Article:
By Hannah Wright, University of Sussex
In her follow-up to the critically acclaimed Wolf and Sheep, writer-director Shahrbanoo Sadat brings us The Orphanage, a Danish-Afghan drama set in Kabul towards the end of Soviet-Occupation. Based on the memoirs of Anwar Hashimi on growing up in Afghanistan, the story begins with fifteen-year old Quodrat (Quodratollah Qadiri) sleeping in a disused car following the death of his father, selling keyrings and Bollywood tickets on the black market to get by. After being caught by the police, Quodrat is taken to a local orphanage, becoming immersed in a community ordered by hierarchy. However, despite a couple of ruling bullies, the orphanage is primarily shown in a positive light; a place for Quodrat to go to lessons and embark on a series of adventures with his new friends, messing about in the lake, playing football, and fantasising over a girl in his class. The dark historical context is fed to our young characters in snippets, from newsreels of political updates to more personal difficulties within the orphanage, where the effects of the occupation begin to hit closer to home.
Sadat’s unique blend of realism and fantasy evokes a sense of playful wonder amongst a through line of trauma and political unrest. The Orphanage is in many ways an homage to Bollywood cinema, fusing musical sequences with elaborate costumes and remote, beautiful locations into the narrative, capturing Bollywood superfan Quodrat’s vivid imagination and desire for escape. Yet through grainy cinematography and the casting of non-professional actors, Sadat’s film also feels improvised and grounded in reality, lingering on the boys’ meandering discussions as they play chess and hang out on the dorm’s bunk beds. Qadiri in particular is an engaging screen presence, but there’s a sense that many of the characters’ true identities were left unexplored, appearing more as a united group than a collection of individuals.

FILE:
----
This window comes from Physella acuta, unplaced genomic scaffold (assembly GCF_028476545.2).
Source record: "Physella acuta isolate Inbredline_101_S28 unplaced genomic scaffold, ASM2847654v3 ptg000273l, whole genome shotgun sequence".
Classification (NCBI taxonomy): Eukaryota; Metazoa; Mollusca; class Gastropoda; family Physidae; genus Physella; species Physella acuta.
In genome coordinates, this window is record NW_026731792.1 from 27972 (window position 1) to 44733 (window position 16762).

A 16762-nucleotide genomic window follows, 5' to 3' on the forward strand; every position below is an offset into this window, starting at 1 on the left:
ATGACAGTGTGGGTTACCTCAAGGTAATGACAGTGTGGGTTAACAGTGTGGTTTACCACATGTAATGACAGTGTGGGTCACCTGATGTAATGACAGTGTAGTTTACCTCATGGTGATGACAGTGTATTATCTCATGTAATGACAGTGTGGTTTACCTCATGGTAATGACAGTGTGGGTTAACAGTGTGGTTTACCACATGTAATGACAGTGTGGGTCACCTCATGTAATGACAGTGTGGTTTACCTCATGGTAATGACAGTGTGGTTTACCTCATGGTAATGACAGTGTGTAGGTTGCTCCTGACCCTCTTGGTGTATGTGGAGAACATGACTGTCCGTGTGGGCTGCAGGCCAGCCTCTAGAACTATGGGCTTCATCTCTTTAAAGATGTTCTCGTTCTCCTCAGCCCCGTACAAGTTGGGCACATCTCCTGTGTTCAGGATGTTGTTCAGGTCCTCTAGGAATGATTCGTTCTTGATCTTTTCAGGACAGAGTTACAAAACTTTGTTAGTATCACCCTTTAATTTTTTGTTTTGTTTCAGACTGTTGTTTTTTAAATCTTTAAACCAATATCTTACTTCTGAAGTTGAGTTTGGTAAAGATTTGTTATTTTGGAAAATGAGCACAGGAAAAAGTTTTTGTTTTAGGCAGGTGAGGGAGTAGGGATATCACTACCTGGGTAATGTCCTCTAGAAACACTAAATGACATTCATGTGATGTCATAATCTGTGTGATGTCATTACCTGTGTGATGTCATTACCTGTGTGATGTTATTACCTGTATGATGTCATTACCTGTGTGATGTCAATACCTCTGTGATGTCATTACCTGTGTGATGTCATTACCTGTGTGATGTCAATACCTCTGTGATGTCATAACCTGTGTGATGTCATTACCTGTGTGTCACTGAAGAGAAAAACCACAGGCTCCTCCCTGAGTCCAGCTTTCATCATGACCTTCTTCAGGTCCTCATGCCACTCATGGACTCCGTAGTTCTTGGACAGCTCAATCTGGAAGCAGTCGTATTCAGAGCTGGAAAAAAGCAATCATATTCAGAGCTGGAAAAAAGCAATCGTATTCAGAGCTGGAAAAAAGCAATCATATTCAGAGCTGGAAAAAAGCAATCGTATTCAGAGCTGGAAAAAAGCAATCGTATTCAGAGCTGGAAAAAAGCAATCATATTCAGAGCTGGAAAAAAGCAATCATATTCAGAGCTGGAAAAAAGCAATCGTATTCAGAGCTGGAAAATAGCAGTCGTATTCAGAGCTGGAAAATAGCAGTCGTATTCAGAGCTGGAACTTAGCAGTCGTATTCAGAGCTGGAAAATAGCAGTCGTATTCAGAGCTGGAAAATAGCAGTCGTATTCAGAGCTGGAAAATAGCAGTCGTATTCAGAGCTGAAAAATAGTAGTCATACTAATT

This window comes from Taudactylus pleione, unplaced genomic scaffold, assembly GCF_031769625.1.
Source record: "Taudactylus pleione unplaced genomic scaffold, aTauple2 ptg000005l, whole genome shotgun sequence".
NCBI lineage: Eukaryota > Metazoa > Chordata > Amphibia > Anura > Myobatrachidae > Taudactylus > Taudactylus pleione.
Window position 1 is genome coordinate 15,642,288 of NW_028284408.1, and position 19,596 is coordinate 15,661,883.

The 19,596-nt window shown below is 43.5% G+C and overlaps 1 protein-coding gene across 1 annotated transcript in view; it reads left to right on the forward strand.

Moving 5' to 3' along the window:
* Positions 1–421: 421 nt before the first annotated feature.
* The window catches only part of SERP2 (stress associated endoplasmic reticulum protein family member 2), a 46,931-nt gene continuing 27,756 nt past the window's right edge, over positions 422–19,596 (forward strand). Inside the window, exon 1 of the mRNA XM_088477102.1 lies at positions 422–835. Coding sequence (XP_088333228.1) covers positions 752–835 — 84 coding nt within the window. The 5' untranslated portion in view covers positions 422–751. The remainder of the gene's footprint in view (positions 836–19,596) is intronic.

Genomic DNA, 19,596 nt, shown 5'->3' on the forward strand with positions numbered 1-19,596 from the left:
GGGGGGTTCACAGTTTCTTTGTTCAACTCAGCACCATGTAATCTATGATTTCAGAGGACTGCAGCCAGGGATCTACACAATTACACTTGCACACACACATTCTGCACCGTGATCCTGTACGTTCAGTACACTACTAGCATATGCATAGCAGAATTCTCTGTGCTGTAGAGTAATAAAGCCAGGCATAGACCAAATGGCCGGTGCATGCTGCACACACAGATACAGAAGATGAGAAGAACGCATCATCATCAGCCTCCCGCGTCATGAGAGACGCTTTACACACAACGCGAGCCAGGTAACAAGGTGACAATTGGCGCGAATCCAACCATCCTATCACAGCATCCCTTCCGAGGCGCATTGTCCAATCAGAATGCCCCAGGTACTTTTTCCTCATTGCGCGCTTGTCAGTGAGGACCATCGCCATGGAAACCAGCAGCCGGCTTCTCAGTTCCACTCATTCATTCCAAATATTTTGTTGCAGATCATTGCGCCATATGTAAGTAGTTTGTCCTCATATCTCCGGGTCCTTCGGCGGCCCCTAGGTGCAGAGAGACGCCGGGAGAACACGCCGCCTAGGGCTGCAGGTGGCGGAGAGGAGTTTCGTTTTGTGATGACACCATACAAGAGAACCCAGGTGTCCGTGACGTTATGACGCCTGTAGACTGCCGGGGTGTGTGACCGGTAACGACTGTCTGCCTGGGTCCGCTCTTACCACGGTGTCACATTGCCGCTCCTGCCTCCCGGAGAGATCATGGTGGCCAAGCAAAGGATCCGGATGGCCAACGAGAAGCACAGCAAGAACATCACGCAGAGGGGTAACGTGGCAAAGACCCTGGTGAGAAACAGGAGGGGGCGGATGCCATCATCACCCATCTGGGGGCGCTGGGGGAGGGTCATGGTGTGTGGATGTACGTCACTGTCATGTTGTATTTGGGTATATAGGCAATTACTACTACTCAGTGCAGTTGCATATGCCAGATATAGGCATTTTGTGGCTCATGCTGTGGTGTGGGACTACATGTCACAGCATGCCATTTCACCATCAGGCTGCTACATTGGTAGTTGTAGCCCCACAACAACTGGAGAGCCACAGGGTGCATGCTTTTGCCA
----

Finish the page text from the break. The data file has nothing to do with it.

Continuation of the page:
The film feels unique in style, with its bright colour palette and musical numbers adding a more personal and upbeat tone to the usual portrayal of historical issues. It is because of this that Sadat’s focus on adolescent friendship is so poignant and original- the young characters are perhaps not old enough to recognise the severity of their situation, making necklaces out of the bullets from a Soviet Union tank. While Sadat’s film does not ignore the severity of events taking place, the boys’ everyday discussions, from lusting after girls to complaining about the orphanage’s awful food, are not framed as secondary to the occupation. Instead, they are pushed to the forefront, providing an authentic view of those forced to live through this period.
Joyous, touching and thought-provoking, The Orphanage finds light in even the darkest of conflicts.